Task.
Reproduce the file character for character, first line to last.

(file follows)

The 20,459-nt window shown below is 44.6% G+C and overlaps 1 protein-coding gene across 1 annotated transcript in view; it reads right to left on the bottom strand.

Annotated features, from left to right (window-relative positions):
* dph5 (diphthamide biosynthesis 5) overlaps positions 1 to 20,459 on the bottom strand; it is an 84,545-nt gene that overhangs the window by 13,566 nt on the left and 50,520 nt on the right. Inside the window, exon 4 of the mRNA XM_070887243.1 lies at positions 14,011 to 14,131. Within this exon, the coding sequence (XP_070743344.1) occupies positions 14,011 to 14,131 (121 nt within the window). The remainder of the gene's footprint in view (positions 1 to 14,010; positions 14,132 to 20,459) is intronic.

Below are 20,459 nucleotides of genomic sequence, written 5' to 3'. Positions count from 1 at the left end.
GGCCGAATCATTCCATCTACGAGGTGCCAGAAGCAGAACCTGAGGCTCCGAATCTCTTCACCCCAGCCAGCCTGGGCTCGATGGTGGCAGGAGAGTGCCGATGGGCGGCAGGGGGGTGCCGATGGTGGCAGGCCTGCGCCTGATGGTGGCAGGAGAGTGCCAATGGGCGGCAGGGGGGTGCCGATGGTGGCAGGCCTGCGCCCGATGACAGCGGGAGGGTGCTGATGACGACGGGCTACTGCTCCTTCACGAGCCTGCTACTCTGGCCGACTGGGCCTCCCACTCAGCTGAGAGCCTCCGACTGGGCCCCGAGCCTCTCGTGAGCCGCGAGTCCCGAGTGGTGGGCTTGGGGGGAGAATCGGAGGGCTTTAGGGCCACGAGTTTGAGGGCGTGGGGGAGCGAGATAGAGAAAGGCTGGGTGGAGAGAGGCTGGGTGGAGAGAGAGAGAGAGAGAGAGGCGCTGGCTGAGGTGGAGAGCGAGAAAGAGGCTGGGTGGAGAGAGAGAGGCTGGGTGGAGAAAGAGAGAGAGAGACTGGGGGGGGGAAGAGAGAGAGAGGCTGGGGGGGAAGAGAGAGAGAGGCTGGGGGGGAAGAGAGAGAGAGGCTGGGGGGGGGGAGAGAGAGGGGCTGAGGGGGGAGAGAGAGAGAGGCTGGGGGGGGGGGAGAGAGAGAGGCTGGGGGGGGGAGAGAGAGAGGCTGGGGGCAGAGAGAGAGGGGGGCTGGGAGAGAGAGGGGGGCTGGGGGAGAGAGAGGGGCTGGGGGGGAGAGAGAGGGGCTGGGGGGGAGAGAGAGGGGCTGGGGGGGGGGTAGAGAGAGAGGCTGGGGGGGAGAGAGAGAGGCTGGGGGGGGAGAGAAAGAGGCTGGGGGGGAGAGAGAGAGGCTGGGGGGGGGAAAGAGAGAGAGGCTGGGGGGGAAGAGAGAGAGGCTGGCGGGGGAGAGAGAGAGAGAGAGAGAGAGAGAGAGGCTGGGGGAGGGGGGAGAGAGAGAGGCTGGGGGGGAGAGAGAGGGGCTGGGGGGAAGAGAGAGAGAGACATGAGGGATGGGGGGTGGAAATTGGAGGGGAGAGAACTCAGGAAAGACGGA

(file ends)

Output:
The 20,459-nt window shown below is 44.6% G+C and overlaps 1 protein-coding gene across 1 annotated transcript in view; it reads right to left on the bottom strand.

Annotated features, from left to right (window-relative positions):
* dph5 (diphthamide biosynthesis 5) overlaps positions 1 to 20,459 on the bottom strand; it is an 84,545-nt gene that overhangs the window by 13,566 nt on the left and 50,520 nt on the right. Inside the window, exon 4 of the mRNA XM_070887243.1 lies at positions 14,011 to 14,131. Within this exon, the coding sequence (XP_070743344.1) occupies positions 14,011 to 14,131 (121 nt within the window). The remainder of the gene's footprint in view (positions 1 to 14,010; positions 14,132 to 20,459) is intronic.

Below are 20,459 nucleotides of genomic sequence, written 5' to 3'. Positions count from 1 at the left end.
GGCCGAATCATTCCATCTACGAGGTGCCAGAAGCAGAACCTGAGGCTCCGAATCTCTTCACCCCAGCCAGCCTGGGCTCGATGGTGGCAGGAGAGTGCCGATGGGCGGCAGGGGGGTGCCGATGGTGGCAGGCCTGCGCCTGATGGTGGCAGGAGAGTGCCAATGGGCGGCAGGGGGGTGCCGATGGTGGCAGGCCTGCGCCCGATGACAGCGGGAGGGTGCTGATGACGACGGGCTACTGCTCCTTCACGAGCCTGCTACTCTGGCCGACTGGGCCTCCCACTCAGCTGAGAGCCTCCGACTGGGCCCCGAGCCTCTCGTGAGCCGCGAGTCCCGAGTGGTGGGCTTGGGGGGAGAATCGGAGGGCTTTAGGGCCACGAGTTTGAGGGCGTGGGGGAGCGAGATAGAGAAAGGCTGGGTGGAGAGAGGCTGGGTGGAGAGAGAGAGAGAGAGAGAGGCGCTGGCTGAGGTGGAGAGCGAGAAAGAGGCTGGGTGGAGAGAGAGAGGCTGGGTGGAGAAAGAGAGAGAGAGACTGGGGGGGGGAAGAGAGAGAGAGGCTGGGGGGGAAGAGAGAGAGAGGCTGGGGGGGAAGAGAGAGAGAGGCTGGGGGGGGGGAGAGAGAGGGGCTGAGGGGGGAGAGAGAGAGAGGCTGGGGGGGGGGGAGAGAGAGAGGCTGGGGGGGGGAGAGAGAGAGGCTGGGGGCAGAGAGAGAGGGGGGCTGGGAGAGAGAGGGGGGCTGGGGGAGAGAGAGGGGCTGGGGGGGAGAGAGAGGGGCTGGGGGGGAGAGAGAGGGGCTGGGGGGGGGGTAGAGAGAGAGGCTGGGGGGGAGAGAGAGAGGCTGGGGGGGGAGAGAAAGAGGCTGGGGGGGAGAGAGAGAGGCTGGGGGGGGGAAAGAGAGAGAGGCTGGGGGGGAAGAGAGAGAGGCTGGCGGGGGAGAGAGAGAGAGAGAGAGAGAGAGAGAGGCTGGGGGAGGGGGGAGAGAGAGAGGCTGGGGGGGAGAGAGAGGGGCTGGGGGGAAGAGAGAGAGAGACATGAGGGATGGGGGGTGGAAATTGGAGGGGAGAGAACTCAGGAAAGACGGA